Looking to improve your level of happiness? You may want to book a trip to Denmark, Norway, or Switzerland.
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According to the 2013 World Happiness Report, released by Columbia University’s Earth Institute, these countries are the top three happiest in the world. The United States came in at No. 17 this year for happiness, behind Canada at No.6, and just below Mexico, which ranked 16.
The Happiness Report ranked 156 countries, and is published by the UN Sustainable Development Solutions Network, which claims that “the systematic measurement and analysis of happiness can teach us a lot about ways to improve the world’s well-being and sustainable development.” On a scale of 0 to 10, people across these nations were surveyed by Gallup from 2010-2012, on factors including real gross domestic product per capita, healthy life expectancy, having someone to count on, perceived freedom to make life choices, freedom from corruption and generosity, according to the study.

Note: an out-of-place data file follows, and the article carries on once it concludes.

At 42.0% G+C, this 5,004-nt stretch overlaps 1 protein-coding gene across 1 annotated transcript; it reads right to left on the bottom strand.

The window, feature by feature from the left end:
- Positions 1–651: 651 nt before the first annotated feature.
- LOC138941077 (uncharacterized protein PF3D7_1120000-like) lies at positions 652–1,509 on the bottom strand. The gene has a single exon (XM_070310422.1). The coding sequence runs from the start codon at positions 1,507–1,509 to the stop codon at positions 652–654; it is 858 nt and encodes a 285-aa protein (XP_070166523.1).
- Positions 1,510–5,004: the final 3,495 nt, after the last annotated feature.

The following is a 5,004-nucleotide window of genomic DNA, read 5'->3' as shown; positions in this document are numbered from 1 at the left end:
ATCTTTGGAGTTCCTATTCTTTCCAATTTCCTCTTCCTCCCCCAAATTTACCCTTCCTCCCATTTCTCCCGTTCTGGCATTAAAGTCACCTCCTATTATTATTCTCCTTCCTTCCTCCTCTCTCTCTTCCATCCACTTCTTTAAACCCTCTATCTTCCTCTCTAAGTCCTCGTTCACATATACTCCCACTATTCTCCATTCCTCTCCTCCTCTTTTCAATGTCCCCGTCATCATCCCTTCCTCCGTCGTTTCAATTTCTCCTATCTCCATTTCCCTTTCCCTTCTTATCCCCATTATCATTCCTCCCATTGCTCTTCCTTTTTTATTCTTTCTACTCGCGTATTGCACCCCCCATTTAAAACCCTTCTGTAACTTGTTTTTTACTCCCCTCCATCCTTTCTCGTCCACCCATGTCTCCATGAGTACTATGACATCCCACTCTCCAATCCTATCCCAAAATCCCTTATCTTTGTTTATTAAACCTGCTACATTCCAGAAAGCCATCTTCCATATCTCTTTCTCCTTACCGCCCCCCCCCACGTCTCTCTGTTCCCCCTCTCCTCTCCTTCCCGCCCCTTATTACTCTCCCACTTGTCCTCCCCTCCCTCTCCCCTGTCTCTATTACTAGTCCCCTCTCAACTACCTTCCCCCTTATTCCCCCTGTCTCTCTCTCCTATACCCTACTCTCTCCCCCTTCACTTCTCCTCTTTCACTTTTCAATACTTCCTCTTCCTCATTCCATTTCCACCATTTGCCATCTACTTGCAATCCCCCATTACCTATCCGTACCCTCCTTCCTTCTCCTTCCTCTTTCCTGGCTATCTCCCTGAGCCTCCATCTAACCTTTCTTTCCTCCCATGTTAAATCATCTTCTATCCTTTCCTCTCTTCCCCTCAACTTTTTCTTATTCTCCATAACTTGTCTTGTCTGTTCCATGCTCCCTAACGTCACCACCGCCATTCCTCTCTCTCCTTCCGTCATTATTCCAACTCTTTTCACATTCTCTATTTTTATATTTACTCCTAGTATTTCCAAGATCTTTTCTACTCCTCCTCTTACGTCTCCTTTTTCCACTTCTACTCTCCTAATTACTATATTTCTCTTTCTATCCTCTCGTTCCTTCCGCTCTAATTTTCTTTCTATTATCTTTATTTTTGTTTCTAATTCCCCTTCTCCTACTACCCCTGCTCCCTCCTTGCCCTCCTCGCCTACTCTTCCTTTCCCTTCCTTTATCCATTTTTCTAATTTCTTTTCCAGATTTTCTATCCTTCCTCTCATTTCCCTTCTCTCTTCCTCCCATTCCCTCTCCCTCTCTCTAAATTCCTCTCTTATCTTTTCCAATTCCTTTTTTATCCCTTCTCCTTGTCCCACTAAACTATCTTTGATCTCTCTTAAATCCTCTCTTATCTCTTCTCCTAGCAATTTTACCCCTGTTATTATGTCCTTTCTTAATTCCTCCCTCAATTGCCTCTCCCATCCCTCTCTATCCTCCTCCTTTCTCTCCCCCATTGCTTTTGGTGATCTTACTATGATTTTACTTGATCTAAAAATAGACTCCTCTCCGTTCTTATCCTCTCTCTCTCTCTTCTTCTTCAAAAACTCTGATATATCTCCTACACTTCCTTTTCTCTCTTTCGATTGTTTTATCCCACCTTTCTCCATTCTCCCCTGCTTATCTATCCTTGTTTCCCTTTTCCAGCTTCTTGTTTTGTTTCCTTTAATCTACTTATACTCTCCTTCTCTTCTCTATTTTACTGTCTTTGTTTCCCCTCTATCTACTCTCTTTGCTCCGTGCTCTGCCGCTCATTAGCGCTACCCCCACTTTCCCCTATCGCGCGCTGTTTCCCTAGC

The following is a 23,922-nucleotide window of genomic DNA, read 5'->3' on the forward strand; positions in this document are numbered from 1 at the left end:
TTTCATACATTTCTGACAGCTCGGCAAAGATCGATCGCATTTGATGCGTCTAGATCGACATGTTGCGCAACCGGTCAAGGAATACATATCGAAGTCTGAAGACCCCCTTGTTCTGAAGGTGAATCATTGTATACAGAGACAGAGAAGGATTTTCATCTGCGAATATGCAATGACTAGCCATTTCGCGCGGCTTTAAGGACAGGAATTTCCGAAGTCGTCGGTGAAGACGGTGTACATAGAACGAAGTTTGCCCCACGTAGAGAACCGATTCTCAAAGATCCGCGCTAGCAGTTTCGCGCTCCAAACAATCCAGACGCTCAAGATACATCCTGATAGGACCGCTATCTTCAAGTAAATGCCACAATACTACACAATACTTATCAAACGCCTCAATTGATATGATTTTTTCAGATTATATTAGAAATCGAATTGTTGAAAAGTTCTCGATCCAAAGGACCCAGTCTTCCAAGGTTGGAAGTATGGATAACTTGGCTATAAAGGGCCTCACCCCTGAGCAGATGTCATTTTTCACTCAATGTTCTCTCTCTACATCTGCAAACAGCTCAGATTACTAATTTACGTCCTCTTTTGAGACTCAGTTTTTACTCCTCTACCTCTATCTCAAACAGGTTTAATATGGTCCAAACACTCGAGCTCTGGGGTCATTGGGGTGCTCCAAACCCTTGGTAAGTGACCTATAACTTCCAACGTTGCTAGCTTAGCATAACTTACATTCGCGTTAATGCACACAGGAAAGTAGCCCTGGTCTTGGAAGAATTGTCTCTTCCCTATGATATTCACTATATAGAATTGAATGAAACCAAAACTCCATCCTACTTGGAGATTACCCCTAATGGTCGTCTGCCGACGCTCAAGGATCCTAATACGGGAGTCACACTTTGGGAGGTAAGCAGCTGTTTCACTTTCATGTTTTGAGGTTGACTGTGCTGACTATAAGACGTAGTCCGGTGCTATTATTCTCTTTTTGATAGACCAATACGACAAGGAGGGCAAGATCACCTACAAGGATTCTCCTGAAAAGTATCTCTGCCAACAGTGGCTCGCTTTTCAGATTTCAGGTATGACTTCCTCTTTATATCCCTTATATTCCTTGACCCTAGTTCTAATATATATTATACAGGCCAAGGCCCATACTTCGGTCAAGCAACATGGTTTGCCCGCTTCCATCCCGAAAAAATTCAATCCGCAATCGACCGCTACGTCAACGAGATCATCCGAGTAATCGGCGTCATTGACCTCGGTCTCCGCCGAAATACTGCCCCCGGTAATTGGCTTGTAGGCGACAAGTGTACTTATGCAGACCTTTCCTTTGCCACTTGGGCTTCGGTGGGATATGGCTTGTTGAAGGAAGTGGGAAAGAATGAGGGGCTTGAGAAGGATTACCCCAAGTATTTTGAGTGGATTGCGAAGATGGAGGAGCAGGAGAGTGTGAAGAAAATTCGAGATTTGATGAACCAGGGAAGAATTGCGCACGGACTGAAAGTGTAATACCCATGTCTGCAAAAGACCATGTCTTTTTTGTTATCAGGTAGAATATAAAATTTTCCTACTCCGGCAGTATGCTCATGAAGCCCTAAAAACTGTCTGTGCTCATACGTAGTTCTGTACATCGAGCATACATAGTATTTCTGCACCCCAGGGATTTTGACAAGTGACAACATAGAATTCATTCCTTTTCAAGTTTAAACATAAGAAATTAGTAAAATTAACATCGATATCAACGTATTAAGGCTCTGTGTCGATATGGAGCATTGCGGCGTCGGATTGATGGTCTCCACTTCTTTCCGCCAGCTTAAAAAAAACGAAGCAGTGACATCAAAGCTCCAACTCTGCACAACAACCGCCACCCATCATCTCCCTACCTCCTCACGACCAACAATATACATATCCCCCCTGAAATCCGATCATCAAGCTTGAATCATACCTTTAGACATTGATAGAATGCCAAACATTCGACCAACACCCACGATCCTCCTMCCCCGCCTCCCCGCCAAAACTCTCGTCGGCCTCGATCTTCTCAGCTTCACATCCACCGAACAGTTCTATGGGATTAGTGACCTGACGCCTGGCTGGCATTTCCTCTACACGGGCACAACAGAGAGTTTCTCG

The survey reports that not only do happy people live longer, they are more productive, earn more and are also better citizens. “Well-being should be developed both for its own sake, and for its side-effects,” the report states.
Egypt saw the largest decrease in its citizens’ happiness levels which fell to an average of 4.3 in 2012 from 5.4 in 2007. Notable changes in happiness were also seen in Greece, Italy, Portugal and Spain, all of which are still feeling economic hardships from the financial crisis. Overall, those living in Sub-Saharan Africa were the least happy, the survey reports.
The top five happiest nations in the world are:
For the complete survey from the UNSDSN click here.